What do conspiracy theories have to do with the coronavirus?

Has the coronavirus pandemic caused conspiracy theories to flourish? Actually, this cannot be verified. According to a 2020* survey by the Forum für Empirische Sozialforschung (Forum for Empirical Social Research) for the Konrad Adenauer Foundation, anti-COVID measures actually strengthened people’s belief in an intact social state. At the same time, the coronavirus pandemic has made it clear that conspiracy theories are widespread in the majority society. The thinking that creates and proliferates conspiracy theories is based in simple dichotomies and attributions of blame and corresponds with right-wing content, which it brings out in the open. Because it is assumed that the virus originated in China, anti-Asian racism has increased during the pandemic: there have been more verbal and physical attacks on people who are perceived as Asian. Not only this, but historical revisionism and antisemitism have come to play a heightened role in public debate – for example when the government and its COVID measures are equated with the Nazi dictatorship and the systematic persecution and extermination of Jewish citizens in Nazi Germany. This was noticeable, for example, when a number of people wore badges to COVID protests that resembled the Star of David and featured the word “unvaccinated” (fig. 1). In this way, they were interpreting themselves as “the new Jews.”

Are there parallels between ­earlier pandemics and COVID-19?

In the effort to understand the coronavirus pandemic, a comparison is often made with the Spanish flu, which, between 1918 and 1919, claimed more lives than the First World War. Back then, people were preoccupied with how the virus spread, how to deal with it, and what its origin was – the same questions we ask today. In some countries, schools were closed, the subways stopped running, and churches closed their doors.

Documents from the time of the introduction of the smallpox vaccine likewise bring to mind the current pandemic, for example the negative stance toward vaccines, as well as the idealization or else criticism of virologists such as Christian Drosten and Sandra Ciesek. At the time, smallpox was a widespread epidemic disease that killed, blinded or disfigured its victims.

In 1798, Edward Jenner (1749–1823) issued a publication about the effectiveness of a smallpox vaccine, which was cowpox liquid from an infected cow that had been injected into a human subject. On May 14, 1796 Jenner vaccinated James Phipps, shown here, with cowpox from a lesion on the hand of a dairymaid named Sarah Nelmes.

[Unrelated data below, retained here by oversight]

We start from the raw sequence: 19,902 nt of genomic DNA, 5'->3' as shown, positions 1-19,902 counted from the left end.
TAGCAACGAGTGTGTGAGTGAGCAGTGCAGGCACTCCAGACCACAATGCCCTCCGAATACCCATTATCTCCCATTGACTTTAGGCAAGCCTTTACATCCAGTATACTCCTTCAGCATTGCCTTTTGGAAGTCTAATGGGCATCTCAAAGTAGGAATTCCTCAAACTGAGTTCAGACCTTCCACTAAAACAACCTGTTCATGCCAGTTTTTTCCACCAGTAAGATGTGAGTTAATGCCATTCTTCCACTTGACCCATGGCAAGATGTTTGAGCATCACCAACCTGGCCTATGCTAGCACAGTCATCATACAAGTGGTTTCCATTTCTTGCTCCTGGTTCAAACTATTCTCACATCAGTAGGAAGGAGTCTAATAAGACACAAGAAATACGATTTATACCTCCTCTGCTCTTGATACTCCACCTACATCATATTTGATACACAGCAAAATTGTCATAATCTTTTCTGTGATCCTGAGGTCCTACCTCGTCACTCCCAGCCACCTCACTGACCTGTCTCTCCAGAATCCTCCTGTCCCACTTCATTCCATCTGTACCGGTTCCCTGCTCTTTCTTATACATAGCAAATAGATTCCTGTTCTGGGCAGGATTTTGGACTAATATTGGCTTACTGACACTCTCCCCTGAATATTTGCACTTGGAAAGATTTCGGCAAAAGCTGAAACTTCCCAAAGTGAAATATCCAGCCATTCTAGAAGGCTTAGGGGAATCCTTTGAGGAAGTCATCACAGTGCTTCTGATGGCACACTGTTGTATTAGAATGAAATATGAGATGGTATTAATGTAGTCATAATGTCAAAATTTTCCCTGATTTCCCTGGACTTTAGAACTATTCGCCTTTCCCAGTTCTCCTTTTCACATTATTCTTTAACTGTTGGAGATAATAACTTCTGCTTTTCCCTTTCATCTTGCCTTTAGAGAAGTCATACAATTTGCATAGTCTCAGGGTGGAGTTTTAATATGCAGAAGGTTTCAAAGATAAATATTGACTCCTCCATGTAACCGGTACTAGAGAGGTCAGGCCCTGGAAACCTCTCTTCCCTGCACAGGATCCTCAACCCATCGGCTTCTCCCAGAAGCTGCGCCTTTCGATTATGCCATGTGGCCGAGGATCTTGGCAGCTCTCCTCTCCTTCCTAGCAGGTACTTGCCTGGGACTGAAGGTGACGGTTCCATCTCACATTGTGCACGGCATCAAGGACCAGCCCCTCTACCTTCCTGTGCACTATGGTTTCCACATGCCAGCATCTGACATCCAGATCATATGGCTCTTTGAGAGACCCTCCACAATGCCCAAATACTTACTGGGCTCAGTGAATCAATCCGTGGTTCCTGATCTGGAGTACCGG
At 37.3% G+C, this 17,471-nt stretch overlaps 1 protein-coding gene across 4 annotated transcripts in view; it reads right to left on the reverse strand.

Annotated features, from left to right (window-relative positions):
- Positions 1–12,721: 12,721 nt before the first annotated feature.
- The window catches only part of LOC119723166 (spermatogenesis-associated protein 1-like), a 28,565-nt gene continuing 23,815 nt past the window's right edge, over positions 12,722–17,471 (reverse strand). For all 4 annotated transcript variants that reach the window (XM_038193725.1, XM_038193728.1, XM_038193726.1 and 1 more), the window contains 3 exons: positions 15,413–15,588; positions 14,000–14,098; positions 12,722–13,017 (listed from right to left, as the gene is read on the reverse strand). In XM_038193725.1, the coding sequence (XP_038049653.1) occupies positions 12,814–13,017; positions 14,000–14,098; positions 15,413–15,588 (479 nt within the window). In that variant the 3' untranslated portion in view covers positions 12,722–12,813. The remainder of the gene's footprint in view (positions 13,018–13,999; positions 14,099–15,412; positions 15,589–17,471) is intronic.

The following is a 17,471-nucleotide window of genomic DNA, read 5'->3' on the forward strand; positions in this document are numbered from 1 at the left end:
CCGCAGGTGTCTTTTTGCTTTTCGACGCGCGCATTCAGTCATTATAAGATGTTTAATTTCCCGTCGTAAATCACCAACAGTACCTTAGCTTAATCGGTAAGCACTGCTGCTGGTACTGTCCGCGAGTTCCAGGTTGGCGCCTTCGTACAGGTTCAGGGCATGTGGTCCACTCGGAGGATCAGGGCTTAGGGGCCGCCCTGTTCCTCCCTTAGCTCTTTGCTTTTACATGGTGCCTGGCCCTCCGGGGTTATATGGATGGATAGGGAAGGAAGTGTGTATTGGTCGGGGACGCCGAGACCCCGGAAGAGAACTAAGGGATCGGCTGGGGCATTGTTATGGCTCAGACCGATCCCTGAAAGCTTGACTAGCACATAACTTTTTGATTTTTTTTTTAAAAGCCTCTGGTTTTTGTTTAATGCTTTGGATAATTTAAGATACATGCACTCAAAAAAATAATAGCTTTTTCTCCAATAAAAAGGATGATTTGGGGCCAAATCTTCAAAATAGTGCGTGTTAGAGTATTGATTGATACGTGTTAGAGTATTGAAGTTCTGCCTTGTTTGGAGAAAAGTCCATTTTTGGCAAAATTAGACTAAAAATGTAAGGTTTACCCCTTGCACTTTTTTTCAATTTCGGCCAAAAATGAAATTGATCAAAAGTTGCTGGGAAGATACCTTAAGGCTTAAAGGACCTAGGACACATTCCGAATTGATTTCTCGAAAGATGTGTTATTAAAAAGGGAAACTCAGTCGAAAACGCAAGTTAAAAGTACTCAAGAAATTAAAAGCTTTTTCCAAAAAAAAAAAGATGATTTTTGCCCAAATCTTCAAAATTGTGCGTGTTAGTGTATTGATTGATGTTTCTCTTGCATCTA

Skepticism about the cowpox vaccine was not uncommon. In this caricature, we see Edward Jenner with a lancet, which he uses to vaccinate his patients at the London St. Pancras hospital. They have bovine features.

In this etching, seven members of the French Vaccination Committee rail against Tapp, a health official who opposes the new discovery.

The procession at the center of this lithograph features well-known 19th-century caricatures relating to vaccination. The team seems to be driven by Edward Jenner sitting on a cow. The words “Dr. Judas” are displayed above his head. As if on a banner, the phrase “In this spirit you will defeat God your Lord” is seen emanating from him. He pulls a wagon carrying a small-pocked woman and Death with a scythe. A man riding an ass holds a banner that reads “The non-poisonous poison.” In front of the central building of the “Jennerism Academy” there are statues of the “calf of the Jews,” the “Trojan horse” and the “bull of the Egyptians”. An owl, traditionally a symbol of knowledge but labelled “state medicine” here, flies above the peak of the building holding a quill in its beak. The buildings to the right bear writing that describes types of criminals and illnesses, for example murderers, robbers, and thieves. On the hill, a convocation of witches is in full swing; the members of the university doze in the picture’s foreground, unaware of it. At the bottom, mortality statistics for Germany and France are listed.

Images connected to Nittinger and his beliefs are often antisemitic. Those opposing vaccines traced the decline of Germany to vaccinations, which were supposedly being advanced by Jews. There were already anti-vaxxers back in the 1850s, such as Carl Georg Gottlob Nittinger (1804–1874), who came from Bietigheim, Germany. He circulated his arguments mainly through his treatise with the title “50 Years of Poisoning the People of Württemberg” with the Vaccine, which became a central reference for those who took an anti-vaccination position at the time. Nittinger criticized Edward Jenner’s publication as a “Junk Book of Case Histories,” emphasizing the harmful effects of the vaccine on population growth, military fitness, and life expectancy.

Virologist Christian Drosten, who specializes in SARS virus research at Berlin’s Charité hospital, has been a central focus of public interest during the coronavirus pandemic. As a consultant to the federal government and a regular guest on the podcast “Coronavirus-Update,” Drosten became well-known among the wider public. Today, his face adorns magazines, mugs, and t-shirts.

Drosten’s popularity is comparable with that of Edward Jenner in the 19th century, as this watercolor shows. The letters of his name represent Asclepius, the Greco-Roman god of medicine, who is sending Hygieia, health personified, to the four corners of the globe to spread the knowledge of Jenner’s discovery.